And if you look for this video on Google, you won’t see it anywhere. (Cue Law and Order music)
That isn’t to say you won’t find Letícia on Google. When you search for “Letícia Gomes,” here’s what you’ll find on the first page of results on mobile:
A carousel of YouTube videos appear at the top of the page, followed by an image carousel, and . . . what’s this? Her YouTube channel? Where she has 380K subscribers? Interesting. You’d think her TikTok channel, with over 5 million followers, would be a more relevant result.
Frankly, the prevalence of the YouTube content on this SERP is redundant. It undermines the user experience by pushing content from one source instead of offering a variety of sources.
In the web page results, the link to her TikTok account ranks at number 2. The first result is her Instagram account, where she has 3.1 million followers. Not bad. But it’s lost under the overwhelming presence of YouTube snippets at the top of the SERP.
When you search for “Letícia Gomes TikTok Superman makeup” — a long-tail keyword phrase indicating specific user intent — here’s what you see in the mobile results:
- Several irrelevant YouTube videos
- A link to Gomes’s TikTok user account (but no direct link to the Superman makeup video)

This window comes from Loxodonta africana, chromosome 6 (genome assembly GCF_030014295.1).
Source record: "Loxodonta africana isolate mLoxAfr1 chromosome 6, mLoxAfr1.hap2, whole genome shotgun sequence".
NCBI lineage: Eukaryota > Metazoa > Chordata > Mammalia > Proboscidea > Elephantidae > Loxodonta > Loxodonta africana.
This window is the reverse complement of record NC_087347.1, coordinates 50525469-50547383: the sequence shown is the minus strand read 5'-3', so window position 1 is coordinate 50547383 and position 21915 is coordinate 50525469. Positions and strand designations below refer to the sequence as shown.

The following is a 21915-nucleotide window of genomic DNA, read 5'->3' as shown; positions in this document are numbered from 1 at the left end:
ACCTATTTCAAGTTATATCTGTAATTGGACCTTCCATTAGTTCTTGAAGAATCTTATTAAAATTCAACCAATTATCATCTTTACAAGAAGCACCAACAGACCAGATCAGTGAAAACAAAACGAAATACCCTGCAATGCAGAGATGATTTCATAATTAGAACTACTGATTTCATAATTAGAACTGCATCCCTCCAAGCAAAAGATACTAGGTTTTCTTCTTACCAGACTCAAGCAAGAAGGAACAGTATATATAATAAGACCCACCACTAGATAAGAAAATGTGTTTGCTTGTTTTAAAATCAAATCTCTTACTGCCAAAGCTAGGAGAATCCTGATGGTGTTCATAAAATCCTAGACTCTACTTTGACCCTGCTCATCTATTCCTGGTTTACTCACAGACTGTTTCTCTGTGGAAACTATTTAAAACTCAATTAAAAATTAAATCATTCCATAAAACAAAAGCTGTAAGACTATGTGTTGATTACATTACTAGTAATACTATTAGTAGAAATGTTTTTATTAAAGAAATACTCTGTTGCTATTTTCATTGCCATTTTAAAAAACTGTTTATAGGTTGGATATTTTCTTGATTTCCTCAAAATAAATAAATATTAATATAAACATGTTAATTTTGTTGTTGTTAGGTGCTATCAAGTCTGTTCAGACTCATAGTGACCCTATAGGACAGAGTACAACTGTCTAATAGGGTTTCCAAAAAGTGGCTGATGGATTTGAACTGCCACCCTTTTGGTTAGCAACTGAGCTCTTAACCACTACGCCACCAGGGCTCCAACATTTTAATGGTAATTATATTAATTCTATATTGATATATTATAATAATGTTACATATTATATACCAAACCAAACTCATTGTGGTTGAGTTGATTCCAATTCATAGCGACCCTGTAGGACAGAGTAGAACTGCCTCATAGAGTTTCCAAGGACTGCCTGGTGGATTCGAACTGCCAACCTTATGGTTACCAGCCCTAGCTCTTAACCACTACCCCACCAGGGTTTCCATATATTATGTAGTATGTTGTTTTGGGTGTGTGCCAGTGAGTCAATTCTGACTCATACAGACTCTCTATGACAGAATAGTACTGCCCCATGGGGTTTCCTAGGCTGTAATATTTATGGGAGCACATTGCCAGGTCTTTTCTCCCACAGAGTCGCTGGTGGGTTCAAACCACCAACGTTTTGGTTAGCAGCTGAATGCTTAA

- An image search (the first image of Gomes and Henry Cavill links to an article on a blog)
- A blog post on a clickbait site with a bunch of spammy ads
Despite the clear user intent of the query, there’s no direct link from the first SERP to her Superman video on TikTok. Nor is it on the first page of video search results.
Whodunit? TikTok or Google?
Considering Google’s emphasis on matching search results to user intent, this appears to be a big fail on Google’s part. Monopolizing video search real estate with irrelevant YouTube content is antithetical to its own user-experience-first policies.
Since Google is notoriously opaque about how it prioritizes video content, there are two possible explanations for the lack of direct links to TikTok content from SERPs:
- Hypothesis 1: Google is purposely suppressing video content that isn’t YouTube. Not out of the realm of possibilities. A June 2020 Wall Street Journal report showed that Google puts YouTube content ahead of identical, more popular videos from Facebook and other video platforms.
- Hypothesis 2: TikTok’s SEO tactics fall short in making user-generated content accessible to web crawlers.While we can’t prove or disprove the former explanation, we can analyze TikTok’s SEO tactics to see whether the latter explanation is valid.
TikTok’s SEO tactics (aka “TakTiks”?): what’s working and what needs work
Regardless of Google’s reported roadblocks to video content visibility, TikTok has proved to be up to the challenge by optimizing the shareability of videos and discoverability of user accounts.
TikTok’s SEO strategy can be broken down into two main goals:
- Make it easy for people to share content.